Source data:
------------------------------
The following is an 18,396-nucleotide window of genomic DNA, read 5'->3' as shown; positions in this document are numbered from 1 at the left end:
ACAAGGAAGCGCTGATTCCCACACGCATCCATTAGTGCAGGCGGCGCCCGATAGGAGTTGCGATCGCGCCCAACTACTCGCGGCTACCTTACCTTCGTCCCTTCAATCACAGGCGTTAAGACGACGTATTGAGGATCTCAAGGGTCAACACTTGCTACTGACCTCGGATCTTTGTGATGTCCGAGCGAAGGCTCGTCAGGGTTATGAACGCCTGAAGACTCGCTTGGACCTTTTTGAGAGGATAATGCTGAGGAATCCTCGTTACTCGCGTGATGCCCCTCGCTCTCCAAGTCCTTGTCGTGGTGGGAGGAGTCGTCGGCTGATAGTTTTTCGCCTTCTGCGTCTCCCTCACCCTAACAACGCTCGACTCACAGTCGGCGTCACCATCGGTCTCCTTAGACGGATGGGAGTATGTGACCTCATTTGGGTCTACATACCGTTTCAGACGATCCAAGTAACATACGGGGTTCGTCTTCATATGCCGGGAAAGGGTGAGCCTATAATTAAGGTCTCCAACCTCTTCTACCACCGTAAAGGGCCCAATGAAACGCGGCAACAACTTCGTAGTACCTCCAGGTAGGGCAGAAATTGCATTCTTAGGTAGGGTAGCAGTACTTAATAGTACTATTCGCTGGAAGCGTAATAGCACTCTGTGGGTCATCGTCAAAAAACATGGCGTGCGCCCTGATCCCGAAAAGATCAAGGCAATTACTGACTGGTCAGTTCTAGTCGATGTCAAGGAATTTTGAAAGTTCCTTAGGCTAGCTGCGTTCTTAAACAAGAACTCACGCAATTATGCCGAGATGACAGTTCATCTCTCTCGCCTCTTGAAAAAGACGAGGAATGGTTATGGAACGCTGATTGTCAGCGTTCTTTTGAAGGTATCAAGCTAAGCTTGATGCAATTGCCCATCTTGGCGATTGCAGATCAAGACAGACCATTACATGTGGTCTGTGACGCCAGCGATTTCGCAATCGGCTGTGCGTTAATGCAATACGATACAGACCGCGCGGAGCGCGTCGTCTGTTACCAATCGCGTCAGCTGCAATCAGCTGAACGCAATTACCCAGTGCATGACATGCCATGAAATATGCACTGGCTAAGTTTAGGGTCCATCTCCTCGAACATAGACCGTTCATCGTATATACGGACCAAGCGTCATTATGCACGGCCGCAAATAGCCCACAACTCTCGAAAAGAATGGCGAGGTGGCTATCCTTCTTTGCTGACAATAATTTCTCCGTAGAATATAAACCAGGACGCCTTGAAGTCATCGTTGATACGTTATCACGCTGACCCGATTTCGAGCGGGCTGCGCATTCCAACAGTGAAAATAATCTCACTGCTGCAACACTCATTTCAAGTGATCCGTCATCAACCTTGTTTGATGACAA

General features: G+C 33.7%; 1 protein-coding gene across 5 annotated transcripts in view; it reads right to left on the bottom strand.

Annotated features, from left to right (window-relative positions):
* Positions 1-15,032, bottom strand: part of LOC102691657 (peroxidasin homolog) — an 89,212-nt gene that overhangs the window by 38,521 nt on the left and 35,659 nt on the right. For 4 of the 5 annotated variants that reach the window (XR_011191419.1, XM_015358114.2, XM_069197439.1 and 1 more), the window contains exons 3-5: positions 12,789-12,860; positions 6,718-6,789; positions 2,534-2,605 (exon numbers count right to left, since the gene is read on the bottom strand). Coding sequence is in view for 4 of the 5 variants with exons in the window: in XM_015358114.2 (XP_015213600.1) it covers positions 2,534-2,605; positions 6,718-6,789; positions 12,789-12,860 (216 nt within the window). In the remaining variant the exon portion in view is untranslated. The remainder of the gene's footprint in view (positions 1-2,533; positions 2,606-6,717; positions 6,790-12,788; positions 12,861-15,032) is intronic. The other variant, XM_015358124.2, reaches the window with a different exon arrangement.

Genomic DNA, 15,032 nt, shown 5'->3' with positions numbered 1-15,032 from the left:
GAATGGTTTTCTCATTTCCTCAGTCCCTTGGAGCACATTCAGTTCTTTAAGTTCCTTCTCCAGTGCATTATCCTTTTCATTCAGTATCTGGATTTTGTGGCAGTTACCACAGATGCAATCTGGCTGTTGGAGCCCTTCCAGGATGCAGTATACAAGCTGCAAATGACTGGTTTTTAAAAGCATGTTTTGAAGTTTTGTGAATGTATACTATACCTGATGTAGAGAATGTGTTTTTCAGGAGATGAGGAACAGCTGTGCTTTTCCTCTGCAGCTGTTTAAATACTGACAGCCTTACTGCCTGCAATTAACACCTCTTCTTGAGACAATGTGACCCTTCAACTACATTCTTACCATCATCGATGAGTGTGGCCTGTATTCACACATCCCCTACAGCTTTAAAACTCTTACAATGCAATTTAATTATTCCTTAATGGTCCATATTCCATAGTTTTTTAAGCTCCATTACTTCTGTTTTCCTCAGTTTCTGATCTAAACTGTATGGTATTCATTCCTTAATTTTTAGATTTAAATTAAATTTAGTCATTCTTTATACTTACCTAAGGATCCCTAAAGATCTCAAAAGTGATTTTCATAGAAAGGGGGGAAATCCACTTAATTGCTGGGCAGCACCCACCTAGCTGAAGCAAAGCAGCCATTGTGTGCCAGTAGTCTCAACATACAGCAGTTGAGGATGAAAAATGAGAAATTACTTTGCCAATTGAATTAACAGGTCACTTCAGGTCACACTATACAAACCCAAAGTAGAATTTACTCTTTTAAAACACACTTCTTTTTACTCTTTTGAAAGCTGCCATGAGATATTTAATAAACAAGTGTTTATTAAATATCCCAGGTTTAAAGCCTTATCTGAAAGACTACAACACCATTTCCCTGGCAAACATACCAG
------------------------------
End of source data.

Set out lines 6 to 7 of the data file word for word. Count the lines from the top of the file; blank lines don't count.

Genomic DNA, 15,032 nt, shown 5'->3' with positions numbered 1-15,032 from the left:
GAATGGTTTTCTCATTTCCTCAGTCCCTTGGAGCACATTCAGTTCTTTAAGTTCCTTCTCCAGTGCATTATCCTTTTCATTCAGTATCTGGATTTTGTGGCAGTTACCACAGATGCAATCTGGCTGTTGGAGCCCTTCCAGGATGCAGTATACAAGCTGCAAATGACTGGTTTTTAAAAGCATGTTTTGAAGTTTTGTGAATGTATACTATACCTGATGTAGAGAATGTGTTTTTCAGGAGATGAGGAACAGCTGTGCTTTTCCTCTGCAGCTGTTTAAATACTGACAGCCTTACTGCCTGCAATTAACACCTCTTCTTGAGACAATGTGACCCTTCAACTACATTCTTACCATCATCGATGAGTGTGGCCTGTATTCACACATCCCCTACAGCTTTAAAACTCTTACAATGCAATTTAATTATTCCTTAATGGTCCATATTCCATAGTTTTTTAAGCTCCATTACTTCTGTTTTCCTCAGTTTCTGATCTAAACTGTATGGTATTCATTCCTTAATTTTTAGATTTAAATTAAATTTAGTCATTCTTTATACTTACCTAAGGATCCCTAAAGATCTCAAAAGTGATTTTCATAGAAAGGGGGGAAATCCACTTAATTGCTGGGCAGCACCCACCTAGCTGAAGCAAAGCAGCCATTGTGTGCCAGTAGTCTCAACATACAGCAGTTGAGGATGAAAAATGAGAAATTACTTTGCCAATTGAATTAACAGGTCACTTCAGGTCACACTATACAAACCCAAAGTAGAATTTACTCTTTTAAAACACACTTCTTTTTACTCTTTTGAAAGCTGCCATGAGATATTTAATAAACAAGTGTTTATTAAATATCCCAGGTTTAAAGCCTTATCTGAAAGACTACAACACCATTTCCCTGGCAAACATACCAG